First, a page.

Safety and Security

There have been no terrorist attacks and very few criminal attacks affecting U.S. citizens in Iceland. However, like other countries in the Schengen area, Iceland’s open borders with its Western European neighbors allow the possibility of members of terrorist organizations entering/exiting the country with anonymity. You should remain vigilant about your personal security and exercise caution while traveling abroad.

Traffic Safety and Road Conditions

You must be at least 17 years old to drive in Iceland. You can use your U.S. driver’s license for stays of 90 days or less in Iceland. Be advised that you may encounter road conditions that differ significantly from those in the United States.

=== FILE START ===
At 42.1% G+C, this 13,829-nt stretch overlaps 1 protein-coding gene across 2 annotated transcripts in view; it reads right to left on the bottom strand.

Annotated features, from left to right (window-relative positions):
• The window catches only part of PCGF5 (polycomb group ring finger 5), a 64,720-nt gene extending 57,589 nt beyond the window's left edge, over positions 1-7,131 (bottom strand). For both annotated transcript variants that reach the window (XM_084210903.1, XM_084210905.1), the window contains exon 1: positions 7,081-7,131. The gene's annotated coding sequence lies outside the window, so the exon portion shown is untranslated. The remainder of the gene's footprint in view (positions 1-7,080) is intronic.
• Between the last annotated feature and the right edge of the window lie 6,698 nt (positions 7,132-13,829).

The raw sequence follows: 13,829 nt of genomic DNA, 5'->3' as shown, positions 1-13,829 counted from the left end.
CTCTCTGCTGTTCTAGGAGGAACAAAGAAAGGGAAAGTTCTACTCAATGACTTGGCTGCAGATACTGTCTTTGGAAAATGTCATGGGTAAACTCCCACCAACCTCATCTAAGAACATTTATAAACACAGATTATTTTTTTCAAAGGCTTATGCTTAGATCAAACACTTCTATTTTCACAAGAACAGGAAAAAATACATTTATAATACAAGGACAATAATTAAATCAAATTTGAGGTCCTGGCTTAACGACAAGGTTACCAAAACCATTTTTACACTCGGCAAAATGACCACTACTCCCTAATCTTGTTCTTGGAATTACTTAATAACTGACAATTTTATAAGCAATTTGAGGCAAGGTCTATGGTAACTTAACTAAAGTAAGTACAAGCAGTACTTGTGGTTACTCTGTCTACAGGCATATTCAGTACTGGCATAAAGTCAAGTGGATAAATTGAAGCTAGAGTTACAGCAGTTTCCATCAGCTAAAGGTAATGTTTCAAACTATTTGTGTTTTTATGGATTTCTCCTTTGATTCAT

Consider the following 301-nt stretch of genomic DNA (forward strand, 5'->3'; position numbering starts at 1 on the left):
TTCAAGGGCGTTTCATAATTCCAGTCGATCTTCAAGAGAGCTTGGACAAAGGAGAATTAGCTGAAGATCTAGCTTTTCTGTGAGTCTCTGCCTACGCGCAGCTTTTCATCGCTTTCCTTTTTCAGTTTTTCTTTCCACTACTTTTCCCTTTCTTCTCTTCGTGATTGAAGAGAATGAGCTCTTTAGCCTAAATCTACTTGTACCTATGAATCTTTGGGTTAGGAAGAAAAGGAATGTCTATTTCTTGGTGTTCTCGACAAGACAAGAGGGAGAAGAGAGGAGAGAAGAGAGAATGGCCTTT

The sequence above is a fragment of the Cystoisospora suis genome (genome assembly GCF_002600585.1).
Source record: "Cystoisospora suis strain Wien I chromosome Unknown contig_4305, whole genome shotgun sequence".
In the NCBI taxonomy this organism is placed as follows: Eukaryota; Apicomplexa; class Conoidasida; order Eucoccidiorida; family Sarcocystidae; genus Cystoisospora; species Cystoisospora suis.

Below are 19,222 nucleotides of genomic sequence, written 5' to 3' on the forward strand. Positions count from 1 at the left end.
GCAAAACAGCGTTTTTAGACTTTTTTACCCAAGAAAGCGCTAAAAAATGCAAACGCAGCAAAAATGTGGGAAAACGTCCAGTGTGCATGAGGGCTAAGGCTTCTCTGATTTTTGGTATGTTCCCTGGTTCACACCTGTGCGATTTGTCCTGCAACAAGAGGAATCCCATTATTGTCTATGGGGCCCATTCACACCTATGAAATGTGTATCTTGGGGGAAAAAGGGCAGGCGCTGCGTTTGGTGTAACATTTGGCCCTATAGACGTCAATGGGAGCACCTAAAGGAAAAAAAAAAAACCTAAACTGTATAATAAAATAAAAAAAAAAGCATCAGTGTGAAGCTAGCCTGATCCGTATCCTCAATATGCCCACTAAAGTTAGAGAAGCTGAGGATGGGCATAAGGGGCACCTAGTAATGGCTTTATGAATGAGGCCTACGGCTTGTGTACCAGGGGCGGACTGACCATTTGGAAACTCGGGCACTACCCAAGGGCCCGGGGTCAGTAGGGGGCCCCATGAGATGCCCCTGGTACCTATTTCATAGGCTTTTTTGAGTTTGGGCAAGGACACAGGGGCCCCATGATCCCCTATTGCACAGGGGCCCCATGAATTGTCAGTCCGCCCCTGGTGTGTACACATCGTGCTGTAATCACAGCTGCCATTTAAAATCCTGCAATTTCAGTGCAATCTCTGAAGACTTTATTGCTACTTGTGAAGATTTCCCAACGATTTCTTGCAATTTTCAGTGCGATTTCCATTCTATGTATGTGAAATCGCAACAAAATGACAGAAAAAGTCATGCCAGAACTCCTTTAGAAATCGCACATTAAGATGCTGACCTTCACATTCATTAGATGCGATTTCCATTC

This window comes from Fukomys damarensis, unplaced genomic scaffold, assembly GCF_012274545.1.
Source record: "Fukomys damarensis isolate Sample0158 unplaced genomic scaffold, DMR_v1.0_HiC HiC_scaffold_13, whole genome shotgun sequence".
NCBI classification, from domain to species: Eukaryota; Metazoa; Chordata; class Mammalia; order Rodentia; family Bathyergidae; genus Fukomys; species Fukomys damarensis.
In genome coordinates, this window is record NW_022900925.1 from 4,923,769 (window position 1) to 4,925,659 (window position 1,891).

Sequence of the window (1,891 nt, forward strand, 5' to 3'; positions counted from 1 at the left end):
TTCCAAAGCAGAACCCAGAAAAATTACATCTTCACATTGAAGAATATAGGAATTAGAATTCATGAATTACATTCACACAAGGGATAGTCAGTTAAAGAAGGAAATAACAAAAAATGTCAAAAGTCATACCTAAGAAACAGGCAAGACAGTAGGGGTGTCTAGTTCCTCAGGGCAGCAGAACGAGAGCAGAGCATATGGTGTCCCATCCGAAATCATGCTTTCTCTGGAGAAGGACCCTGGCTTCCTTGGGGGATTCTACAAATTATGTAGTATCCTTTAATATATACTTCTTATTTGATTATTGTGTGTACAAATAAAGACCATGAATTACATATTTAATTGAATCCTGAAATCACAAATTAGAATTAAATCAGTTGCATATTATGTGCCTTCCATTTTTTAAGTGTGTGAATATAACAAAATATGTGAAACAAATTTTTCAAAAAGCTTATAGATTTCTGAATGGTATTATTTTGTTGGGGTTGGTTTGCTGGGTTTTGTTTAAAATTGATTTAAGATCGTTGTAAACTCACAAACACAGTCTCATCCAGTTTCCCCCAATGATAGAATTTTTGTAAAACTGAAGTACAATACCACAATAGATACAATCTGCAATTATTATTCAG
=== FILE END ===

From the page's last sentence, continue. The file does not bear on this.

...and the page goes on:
Less than one-third of Iceland’s total road network is paved (2,262 miles of paved road vs. 5,774 miles of gravel or dirt road). Most of the 900-mile ring road (Highway 1) that encircles the country is paved, but that highway sometimes closes in certain places for road repair. Many other roads outside the capital, especially those that run through the center of the country, are dirt or gravel tracks. Paved roads which end and change to gravel tracks are usually marked with a sign that says “Malbik endar” shortly before the pavement ends – most accidents occur in the first 50 meters of gravel track, when drivers who were traveling at high speeds fail to slow down for the gravel and end up skidding off the roads. Even paved roads tend to be narrow and lack a shoulder or margin. Most bridges are only one lane wide (marked with a sign “Einbreid bru”) so drivers must be alert to oncoming traffic. Extreme care should be taken when driving in rural areas during the winter (October through April), when daylight hours are limited and the weather and road conditions can change rapidly. Drivers should pay special attention to signs marking roads as impassable (the sign will usually say “Ofært”). If you drive on a road that the Icelandic authorities have marked as closed or impassable, and then become stuck, you may incur fines of up to $1500 for emergency assistance. Off-road driving is strictly prohibited in Iceland and can incur fines of up to $2000.